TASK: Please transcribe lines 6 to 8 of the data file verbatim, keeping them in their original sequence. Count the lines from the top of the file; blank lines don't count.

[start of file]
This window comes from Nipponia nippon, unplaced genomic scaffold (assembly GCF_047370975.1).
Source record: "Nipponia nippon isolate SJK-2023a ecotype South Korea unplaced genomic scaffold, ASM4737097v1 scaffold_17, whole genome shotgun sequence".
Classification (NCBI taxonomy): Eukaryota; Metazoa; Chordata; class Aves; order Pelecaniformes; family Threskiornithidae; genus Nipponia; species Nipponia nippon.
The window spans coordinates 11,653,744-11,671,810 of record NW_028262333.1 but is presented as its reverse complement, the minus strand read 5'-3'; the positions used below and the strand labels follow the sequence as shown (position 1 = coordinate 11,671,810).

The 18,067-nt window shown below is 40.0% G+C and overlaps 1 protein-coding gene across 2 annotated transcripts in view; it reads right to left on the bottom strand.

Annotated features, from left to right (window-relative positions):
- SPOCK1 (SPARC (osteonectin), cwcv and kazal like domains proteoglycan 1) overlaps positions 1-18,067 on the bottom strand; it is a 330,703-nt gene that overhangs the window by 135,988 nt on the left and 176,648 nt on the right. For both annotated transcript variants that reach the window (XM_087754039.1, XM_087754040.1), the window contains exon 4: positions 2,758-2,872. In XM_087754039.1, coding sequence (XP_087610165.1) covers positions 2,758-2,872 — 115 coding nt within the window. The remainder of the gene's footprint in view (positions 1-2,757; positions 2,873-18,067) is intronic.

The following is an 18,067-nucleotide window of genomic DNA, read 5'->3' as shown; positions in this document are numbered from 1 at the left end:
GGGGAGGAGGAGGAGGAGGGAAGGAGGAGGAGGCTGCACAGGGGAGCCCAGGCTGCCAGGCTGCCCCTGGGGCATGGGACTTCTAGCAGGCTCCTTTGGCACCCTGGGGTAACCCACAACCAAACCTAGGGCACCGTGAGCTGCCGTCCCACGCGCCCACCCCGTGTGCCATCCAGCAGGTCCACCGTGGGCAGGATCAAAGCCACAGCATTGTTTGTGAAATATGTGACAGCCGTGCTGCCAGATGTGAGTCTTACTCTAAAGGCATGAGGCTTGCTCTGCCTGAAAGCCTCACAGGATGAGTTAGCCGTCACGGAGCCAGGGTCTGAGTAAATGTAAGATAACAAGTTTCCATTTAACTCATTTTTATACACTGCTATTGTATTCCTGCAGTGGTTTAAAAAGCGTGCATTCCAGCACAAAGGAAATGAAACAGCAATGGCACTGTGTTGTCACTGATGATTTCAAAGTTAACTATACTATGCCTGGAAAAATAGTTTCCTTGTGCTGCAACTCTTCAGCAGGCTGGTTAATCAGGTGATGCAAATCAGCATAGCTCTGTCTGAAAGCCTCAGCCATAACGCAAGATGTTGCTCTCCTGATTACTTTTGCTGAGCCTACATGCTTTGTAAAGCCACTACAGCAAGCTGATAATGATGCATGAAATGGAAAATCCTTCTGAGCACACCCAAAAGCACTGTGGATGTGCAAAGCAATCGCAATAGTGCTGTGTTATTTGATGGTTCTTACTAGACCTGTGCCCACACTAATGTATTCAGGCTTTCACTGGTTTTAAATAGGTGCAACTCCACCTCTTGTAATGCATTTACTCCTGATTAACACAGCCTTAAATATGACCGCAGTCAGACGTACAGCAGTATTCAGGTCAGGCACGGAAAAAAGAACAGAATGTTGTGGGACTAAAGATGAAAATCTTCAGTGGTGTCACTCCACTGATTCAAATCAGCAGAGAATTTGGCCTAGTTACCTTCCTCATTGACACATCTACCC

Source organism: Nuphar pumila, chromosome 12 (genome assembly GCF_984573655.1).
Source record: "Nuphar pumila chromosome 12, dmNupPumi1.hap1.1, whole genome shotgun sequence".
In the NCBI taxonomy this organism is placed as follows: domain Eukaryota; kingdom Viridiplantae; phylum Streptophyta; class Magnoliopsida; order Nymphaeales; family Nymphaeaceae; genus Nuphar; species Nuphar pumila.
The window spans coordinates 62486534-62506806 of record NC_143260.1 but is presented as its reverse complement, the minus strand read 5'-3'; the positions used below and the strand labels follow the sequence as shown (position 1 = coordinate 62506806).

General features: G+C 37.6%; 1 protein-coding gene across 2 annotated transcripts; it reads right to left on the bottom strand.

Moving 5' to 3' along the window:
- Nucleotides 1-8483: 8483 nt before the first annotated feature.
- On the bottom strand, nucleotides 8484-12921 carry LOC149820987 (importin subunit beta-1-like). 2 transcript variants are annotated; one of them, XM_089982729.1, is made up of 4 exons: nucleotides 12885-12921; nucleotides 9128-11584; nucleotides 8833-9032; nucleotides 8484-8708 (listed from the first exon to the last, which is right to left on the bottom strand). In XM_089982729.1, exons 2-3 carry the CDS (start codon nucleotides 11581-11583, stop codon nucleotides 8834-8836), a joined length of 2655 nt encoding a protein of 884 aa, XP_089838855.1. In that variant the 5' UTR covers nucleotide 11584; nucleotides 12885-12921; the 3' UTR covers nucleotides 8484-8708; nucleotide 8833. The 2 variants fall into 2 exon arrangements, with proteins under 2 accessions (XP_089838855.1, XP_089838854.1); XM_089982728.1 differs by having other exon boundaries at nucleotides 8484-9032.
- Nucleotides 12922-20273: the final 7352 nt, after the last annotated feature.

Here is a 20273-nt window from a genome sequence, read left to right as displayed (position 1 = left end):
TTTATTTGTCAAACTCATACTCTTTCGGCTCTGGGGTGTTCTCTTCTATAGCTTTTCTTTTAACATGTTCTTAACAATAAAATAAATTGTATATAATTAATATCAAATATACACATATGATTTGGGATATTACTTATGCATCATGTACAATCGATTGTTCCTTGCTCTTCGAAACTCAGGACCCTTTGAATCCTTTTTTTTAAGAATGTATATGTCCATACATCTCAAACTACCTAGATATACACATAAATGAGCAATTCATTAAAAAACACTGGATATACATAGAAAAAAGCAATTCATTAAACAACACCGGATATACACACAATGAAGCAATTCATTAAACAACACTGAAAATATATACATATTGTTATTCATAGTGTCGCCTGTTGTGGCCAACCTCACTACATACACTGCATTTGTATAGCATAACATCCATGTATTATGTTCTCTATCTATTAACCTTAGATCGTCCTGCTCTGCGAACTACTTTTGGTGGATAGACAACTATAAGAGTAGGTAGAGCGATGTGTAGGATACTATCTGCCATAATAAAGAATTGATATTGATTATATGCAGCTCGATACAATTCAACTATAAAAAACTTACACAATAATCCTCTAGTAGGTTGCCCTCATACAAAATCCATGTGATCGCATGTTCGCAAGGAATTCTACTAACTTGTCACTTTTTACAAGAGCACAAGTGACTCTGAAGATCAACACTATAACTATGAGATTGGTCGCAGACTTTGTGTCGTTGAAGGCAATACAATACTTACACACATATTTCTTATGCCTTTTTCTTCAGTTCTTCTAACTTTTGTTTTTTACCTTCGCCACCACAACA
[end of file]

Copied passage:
Annotated features, from left to right (window-relative positions):
- SPOCK1 (SPARC (osteonectin), cwcv and kazal like domains proteoglycan 1) overlaps positions 1-18,067 on the bottom strand; it is a 330,703-nt gene that overhangs the window by 135,988 nt on the left and 176,648 nt on the right. For both annotated transcript variants that reach the window (XM_087754039.1, XM_087754040.1), the window contains exon 4: positions 2,758-2,872. In XM_087754039.1, coding sequence (XP_087610165.1) covers positions 2,758-2,872 — 115 coding nt within the window. The remainder of the gene's footprint in view (positions 1-2,757; positions 2,873-18,067) is intronic.

The following is an 18,067-nucleotide window of genomic DNA, read 5'->3' as shown; positions in this document are numbered from 1 at the left end: